The first organ to be installed in St Luke’s Church was originally built by Gray and Davison for a house in Kippington Road. The organ was subsequently moved from Kippington to St Luke’s Church by Rest Cartwright.
When the organ had been installed in the south transept in 1908, the organ builder, Rest Cartwright, expressed his opinion of it: ‘architecturally, I have no doubt the general public would look upon it as a very fine organ. Candidly I’m afraid to an architect it will never look as if it was built or intended for the church.’ Its cramped position in the south transept also prevented it ever being heard to advantage. In spite of a new blower in 1931, extensive repairs in 1937 and a thorough overhaul, cleaning and repair in 1952, the organ was by the 1960s becoming increasingly noisy and unreliable.
In 1964 the distinguished historian of organs, Dr W.L. Sumner, prepared a report, estimating the cost of rebuilding as £4-6000. That was clearly prohibitive, but now for the first time the proposal which would prove the key to the problem was made by Mr Pite. This was that the organ should be redesigned and resited on the upper west wall of the nave which his recent extension had created. The Organ Committee, which had been formed back in 1959, recommended in June 1968 the acquisition of an organ costing not more than £2000, which could be sited on the new west wall. But a reconstruction, using pipes from the old organ would be much cheaper than acquiring a new instrument; so in November 1968, after investigating seven different proposals, the Organ Committee recommended that Ralph Arnold of Orpington should be commissioned to rebuild the organ, resite it on the west wall, with a floor-level console, at an estimated cost of £2340. The contract was signed in November 1969, and by the autumn of 1970 the newly recreated instrument was ready to play. Mr Geoffrey Gilbert, organist 1966-1971, explained in an article in the parish magazine in March 1971 how the new instrument differed from the old: ‘The original instrument had 24 different stops and the new one has 22. The old one had about 1160 pipes, but the new one has only about 440. Thus by reducing the number of pipes and the actual physical size of the organ Mr Ralph Arnold, the builder, has skilfully used a modern principle of organ building known as the “extension principle”. To explain this briefly, against the 24 separate ranks (or rows) of pipes each containing 58 individual pipes, which the original organ had, the new one will have but 6 ranks. It is from these six ranks that the twenty-two different stops are derived. This is made possible by extending each rank in length (i.e. number of pipes) below and above the usual number of 58 per rank so that notes of all required pitch can be sounded.’ The new organ, reduced in size and placed high up, so that only the console, sited at the east end of the south nave aisle, occupied any floor-space, freed up the entire south chancel aisle and transept.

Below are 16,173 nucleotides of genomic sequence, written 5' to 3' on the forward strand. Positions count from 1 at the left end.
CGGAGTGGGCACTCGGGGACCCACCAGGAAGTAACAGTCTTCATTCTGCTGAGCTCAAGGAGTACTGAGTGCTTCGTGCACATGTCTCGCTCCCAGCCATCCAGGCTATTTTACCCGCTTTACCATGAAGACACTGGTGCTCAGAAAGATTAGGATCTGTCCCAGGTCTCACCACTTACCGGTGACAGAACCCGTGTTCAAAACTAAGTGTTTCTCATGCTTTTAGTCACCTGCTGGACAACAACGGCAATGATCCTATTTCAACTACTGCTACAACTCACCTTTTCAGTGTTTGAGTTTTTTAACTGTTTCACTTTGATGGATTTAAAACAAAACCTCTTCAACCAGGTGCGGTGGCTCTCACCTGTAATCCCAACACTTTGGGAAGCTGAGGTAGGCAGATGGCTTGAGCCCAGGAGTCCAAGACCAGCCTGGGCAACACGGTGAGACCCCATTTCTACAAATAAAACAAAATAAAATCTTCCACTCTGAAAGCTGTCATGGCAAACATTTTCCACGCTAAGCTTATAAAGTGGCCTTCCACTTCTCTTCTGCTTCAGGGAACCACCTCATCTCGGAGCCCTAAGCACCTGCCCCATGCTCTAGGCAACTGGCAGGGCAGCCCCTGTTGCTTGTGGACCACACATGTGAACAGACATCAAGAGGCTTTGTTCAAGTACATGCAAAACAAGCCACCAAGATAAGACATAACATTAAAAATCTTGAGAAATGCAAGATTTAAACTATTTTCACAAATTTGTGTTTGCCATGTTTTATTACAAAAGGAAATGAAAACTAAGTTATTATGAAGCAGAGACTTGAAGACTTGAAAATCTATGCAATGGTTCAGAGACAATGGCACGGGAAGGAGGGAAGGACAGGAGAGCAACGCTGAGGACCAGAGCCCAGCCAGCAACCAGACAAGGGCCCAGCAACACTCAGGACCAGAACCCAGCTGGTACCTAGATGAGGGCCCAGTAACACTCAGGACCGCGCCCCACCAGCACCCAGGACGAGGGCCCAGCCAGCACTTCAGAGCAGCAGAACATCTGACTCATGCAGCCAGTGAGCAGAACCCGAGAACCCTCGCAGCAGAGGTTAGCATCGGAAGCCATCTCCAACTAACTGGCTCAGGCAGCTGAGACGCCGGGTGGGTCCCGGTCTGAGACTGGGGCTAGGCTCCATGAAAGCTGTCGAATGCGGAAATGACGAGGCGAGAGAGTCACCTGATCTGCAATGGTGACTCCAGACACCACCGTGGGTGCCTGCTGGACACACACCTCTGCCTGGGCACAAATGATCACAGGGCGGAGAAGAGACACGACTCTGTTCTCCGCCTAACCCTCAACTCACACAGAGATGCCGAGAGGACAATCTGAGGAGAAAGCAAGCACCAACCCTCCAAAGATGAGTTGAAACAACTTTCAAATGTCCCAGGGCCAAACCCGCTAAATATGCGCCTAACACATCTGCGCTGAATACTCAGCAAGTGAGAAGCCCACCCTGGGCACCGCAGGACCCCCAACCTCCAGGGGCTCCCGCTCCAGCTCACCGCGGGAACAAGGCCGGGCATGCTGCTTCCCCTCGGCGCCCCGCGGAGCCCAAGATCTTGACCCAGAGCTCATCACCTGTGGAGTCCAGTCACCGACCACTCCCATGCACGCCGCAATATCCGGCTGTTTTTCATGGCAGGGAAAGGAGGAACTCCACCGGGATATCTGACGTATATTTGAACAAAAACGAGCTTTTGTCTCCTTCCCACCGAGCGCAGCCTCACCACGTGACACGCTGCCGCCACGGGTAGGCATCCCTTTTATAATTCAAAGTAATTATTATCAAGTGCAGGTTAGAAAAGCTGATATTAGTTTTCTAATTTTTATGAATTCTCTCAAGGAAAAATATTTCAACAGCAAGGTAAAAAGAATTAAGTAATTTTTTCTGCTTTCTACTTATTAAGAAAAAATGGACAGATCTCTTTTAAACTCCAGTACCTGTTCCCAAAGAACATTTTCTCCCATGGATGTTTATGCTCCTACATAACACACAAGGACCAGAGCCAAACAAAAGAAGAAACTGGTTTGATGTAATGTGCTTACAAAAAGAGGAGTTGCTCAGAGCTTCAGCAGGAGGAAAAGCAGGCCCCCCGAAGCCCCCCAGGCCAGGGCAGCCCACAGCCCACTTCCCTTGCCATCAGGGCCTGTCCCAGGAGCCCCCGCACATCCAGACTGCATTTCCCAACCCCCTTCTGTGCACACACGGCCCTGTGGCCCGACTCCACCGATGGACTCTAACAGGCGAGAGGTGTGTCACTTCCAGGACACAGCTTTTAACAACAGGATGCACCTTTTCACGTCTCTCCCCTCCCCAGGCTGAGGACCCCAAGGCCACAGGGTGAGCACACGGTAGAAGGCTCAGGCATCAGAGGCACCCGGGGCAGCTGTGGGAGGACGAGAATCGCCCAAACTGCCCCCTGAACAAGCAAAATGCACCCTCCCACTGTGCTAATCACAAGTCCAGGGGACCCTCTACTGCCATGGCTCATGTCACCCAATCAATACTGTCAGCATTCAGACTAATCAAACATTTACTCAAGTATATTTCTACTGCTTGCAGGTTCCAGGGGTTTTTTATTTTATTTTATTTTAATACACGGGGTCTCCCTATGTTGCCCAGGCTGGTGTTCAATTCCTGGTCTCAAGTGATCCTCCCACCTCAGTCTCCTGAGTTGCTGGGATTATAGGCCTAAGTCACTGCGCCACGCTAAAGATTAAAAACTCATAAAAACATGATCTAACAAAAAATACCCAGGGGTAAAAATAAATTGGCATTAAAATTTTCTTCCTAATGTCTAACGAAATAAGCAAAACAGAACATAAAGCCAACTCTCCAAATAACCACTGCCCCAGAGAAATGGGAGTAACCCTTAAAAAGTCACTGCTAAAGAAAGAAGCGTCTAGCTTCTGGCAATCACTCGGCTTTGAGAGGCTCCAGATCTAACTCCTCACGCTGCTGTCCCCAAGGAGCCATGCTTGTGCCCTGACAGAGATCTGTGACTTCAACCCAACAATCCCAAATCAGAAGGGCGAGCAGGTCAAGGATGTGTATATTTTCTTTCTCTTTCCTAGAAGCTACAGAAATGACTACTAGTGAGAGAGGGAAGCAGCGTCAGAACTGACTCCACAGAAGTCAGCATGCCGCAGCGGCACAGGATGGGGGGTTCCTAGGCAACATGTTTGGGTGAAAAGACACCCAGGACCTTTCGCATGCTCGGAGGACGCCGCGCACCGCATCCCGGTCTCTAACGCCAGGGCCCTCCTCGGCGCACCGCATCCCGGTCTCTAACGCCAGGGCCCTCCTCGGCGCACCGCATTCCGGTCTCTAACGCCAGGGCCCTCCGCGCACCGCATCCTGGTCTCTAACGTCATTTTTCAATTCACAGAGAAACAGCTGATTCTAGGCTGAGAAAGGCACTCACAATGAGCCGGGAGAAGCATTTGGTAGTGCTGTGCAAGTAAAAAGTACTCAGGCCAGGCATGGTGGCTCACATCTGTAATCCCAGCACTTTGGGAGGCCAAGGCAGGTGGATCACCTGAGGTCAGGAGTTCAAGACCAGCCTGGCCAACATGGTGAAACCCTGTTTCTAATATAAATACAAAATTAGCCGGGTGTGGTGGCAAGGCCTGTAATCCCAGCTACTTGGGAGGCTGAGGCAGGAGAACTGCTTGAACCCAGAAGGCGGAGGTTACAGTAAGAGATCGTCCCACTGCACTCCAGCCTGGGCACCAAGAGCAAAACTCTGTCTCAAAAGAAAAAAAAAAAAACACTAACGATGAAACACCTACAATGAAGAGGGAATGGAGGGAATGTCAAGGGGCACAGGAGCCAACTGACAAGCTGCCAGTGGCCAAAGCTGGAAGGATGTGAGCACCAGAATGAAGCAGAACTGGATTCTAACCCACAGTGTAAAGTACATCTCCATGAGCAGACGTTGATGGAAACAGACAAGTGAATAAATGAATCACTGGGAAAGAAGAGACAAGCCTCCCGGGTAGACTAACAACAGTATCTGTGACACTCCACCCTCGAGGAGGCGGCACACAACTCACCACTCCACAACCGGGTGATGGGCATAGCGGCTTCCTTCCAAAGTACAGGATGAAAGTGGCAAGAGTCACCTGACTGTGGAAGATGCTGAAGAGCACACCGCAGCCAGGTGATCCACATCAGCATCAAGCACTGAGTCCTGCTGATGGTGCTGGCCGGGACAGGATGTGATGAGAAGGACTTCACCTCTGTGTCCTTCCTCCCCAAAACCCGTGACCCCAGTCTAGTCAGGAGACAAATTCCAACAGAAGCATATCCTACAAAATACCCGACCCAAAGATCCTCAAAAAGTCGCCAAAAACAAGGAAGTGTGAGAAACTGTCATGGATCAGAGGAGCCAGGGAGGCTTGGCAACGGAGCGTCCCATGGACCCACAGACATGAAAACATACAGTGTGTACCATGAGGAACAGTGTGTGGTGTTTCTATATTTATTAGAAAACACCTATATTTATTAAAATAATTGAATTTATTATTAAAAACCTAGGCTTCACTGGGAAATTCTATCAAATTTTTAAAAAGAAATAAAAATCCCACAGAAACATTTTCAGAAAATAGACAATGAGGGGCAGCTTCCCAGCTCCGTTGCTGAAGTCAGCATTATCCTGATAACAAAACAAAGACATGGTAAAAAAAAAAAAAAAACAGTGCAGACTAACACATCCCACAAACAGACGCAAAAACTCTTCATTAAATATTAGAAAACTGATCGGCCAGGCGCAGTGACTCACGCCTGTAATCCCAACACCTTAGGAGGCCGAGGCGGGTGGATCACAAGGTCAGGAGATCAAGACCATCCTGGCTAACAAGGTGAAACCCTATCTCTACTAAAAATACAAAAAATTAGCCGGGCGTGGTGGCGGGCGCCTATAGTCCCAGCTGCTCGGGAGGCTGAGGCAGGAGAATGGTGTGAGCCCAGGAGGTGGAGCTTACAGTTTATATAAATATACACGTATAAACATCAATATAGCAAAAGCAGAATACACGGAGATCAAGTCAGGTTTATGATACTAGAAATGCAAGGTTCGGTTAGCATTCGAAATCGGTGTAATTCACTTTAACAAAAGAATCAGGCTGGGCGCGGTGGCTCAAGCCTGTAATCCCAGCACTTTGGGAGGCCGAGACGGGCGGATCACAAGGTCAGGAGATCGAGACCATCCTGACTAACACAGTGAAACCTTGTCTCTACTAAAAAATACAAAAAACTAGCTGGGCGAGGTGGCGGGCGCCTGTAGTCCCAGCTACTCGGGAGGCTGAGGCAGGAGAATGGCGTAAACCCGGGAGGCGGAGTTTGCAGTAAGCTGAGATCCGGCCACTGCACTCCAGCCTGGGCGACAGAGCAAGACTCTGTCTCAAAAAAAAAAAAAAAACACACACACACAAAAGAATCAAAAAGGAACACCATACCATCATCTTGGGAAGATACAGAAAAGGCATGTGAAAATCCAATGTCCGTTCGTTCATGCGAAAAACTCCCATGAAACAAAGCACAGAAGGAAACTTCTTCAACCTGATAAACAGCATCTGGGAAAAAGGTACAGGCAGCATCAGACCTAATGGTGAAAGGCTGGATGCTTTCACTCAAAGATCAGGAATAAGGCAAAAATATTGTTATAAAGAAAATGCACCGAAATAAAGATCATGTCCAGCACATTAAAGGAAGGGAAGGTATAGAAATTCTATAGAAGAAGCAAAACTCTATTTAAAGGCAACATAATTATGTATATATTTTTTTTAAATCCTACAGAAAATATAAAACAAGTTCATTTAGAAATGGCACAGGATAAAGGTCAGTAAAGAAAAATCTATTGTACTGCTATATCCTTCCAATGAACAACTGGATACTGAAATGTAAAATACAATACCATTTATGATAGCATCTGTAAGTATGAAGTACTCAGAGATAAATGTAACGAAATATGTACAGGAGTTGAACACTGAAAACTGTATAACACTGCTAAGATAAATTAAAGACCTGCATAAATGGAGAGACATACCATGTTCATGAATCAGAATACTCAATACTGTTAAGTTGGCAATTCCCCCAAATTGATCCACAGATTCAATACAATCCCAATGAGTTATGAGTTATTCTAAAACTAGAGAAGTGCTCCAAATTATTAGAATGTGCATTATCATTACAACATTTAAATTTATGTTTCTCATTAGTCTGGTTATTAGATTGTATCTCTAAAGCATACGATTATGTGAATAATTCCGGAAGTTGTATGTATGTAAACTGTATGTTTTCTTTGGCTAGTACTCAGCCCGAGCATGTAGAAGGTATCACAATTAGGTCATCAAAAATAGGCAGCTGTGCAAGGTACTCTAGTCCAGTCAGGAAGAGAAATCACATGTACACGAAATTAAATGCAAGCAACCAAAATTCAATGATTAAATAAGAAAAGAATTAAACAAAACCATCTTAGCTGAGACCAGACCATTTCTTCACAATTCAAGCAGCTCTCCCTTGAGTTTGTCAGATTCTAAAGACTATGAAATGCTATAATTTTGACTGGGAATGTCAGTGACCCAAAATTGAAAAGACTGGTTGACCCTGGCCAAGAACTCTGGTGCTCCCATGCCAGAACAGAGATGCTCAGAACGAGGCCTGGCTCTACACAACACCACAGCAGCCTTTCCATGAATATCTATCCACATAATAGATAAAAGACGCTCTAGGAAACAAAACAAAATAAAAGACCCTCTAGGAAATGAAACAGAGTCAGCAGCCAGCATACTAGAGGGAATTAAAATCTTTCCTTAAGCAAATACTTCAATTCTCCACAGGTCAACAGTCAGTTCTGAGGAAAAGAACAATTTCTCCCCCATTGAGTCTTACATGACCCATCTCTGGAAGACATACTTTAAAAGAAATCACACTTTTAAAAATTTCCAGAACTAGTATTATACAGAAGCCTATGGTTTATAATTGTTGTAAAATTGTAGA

The organ was modified in the 1980s with the addition of a Nineteenth stop, extended from the Diapason rank, and also the console was supplied with a rudimentary combination system which provided the player with four thumb pistons to each division of the organ.
The reality of the situation was that the resulting instrument from the Arnold rebuild was a mongrel of an organ, with pipework taken from the previous organ, and completed by the addition of other second-hand pipework from stock. Outwardly, the specification of the organ looked complete, however the organ relied heavily on the extension system and provided the parish with little more than a bread and butter organ. The sound of the organ was either too quiet, or shrill and harsh – perhaps a protest from the pipework from the original organ at being press-ganged into performing in a way alien to the original builder’s voicing for the house organ in Kippington Road.
In 2011/12 the organ became somewhat erratic in its behaviour with stops, or notes refusing to work and it became clear that something needed to be done. Our own organ builder (an acknowledged expert and a fine organ builder) provided the church with a report which sealed the fate of the present organ. Perhaps it is best to let the organ builder describe the organ and its idiosyncrasies:
The organ is located high on the west wall of the church. The Great and Pedal bass pipes are on a cantilevered platform. The Swell is built into a compact room formed in the roof void behind the west wall. The Swell shutters are set in what would have been a window opening.
Access was originally all from the front of the organ, by removing large pipes at one side. This was later supplanted by access provided into the roof void from the west end of the church roof.
Access is generally VERY difficult due to the compact design. Servicing Soundboard action faults means removing pipes and top boards to reach action magnets.
Since installation, very few changes have been made. In our files we can find records of:
- Installation of simple fixed piston system.
- Revoicing of Great Dulciana
- Repair of Swell Flute rank stoppers
- Repair of faulty wind control valve to Pedal wind regulator
These ranks are all recycled and not chosen specifically for suitability but by availability. Therefore the balance between Swell and Great is very unequal. The Great is too bold, the Swell too shy and retiring. The limited range of stops only provides the most basic of support for hymn-singing and offers little scope for the skillful accompanist or organ soloist.
- Wind system: The wind system employs a small electric blower feeding three single-rise wind regulators controlled by simple slide valves. These units are notorious for providing erratic pressure regulation, even when ‘idling’. Demand on the wind regulators produces pressure loss which results in mis-tuning. Electric action relies on the original 1968 electrical relays and multi-way switches, which are noted for being unreliable in a random way. What works today may not work tomorrow.
- Inaccessibility of direct-electric action magnets for maintenance purposes is a particular concern.
- Tuning Issues: With half the organ located very much in the church and half concealed without, use of church heating can lead to large pitch differentials, as the pipes exposed most easily to heat and convection currents will sharpen readily.